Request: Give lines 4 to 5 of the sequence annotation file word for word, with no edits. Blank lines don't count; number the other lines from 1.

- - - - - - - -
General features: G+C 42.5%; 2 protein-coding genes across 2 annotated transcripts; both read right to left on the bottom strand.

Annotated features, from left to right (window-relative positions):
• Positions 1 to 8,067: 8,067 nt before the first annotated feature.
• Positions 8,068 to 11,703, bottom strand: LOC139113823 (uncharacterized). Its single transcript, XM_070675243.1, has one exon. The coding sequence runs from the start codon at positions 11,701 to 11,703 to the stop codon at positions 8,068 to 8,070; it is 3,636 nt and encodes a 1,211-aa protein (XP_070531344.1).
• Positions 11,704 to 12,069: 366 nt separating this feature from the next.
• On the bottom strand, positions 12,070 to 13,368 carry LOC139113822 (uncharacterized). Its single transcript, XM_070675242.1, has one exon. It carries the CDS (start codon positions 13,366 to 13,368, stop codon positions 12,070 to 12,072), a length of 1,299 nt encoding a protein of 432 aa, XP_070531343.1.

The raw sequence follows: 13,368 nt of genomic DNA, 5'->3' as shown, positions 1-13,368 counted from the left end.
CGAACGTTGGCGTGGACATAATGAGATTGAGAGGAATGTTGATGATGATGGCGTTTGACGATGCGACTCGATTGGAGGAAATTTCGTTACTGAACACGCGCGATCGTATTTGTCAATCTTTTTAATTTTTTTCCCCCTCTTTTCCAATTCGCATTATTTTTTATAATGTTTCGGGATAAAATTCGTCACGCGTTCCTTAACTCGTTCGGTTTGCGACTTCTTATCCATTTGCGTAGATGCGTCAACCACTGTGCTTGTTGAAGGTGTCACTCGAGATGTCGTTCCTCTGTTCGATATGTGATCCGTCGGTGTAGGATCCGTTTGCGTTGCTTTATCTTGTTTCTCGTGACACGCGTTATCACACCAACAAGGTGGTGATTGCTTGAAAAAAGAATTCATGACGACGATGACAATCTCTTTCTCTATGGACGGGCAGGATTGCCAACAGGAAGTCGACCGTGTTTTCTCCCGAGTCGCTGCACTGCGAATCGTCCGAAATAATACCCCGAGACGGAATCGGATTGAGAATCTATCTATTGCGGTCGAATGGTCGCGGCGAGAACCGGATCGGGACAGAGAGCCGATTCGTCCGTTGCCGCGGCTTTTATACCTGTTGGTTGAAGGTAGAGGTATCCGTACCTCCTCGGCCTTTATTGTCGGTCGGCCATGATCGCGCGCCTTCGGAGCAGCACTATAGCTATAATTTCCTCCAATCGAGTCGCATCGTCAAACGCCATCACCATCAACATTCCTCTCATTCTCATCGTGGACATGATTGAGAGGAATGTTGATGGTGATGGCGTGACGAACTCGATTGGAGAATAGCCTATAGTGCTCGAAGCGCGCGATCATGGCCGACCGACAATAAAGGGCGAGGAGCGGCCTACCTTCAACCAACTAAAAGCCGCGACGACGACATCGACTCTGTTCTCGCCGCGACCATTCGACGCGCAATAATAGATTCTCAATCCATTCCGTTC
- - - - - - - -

• Positions 8,068 to 11,703, bottom strand: LOC139113823 (uncharacterized). Its single transcript, XM_070675243.1, has one exon. The coding sequence runs from the start codon at positions 11,701 to 11,703 to the stop codon at positions 8,068 to 8,070; it is 3,636 nt and encodes a 1,211-aa protein (XP_070531344.1).
• Positions 11,704 to 12,069: 366 nt separating this feature from the next.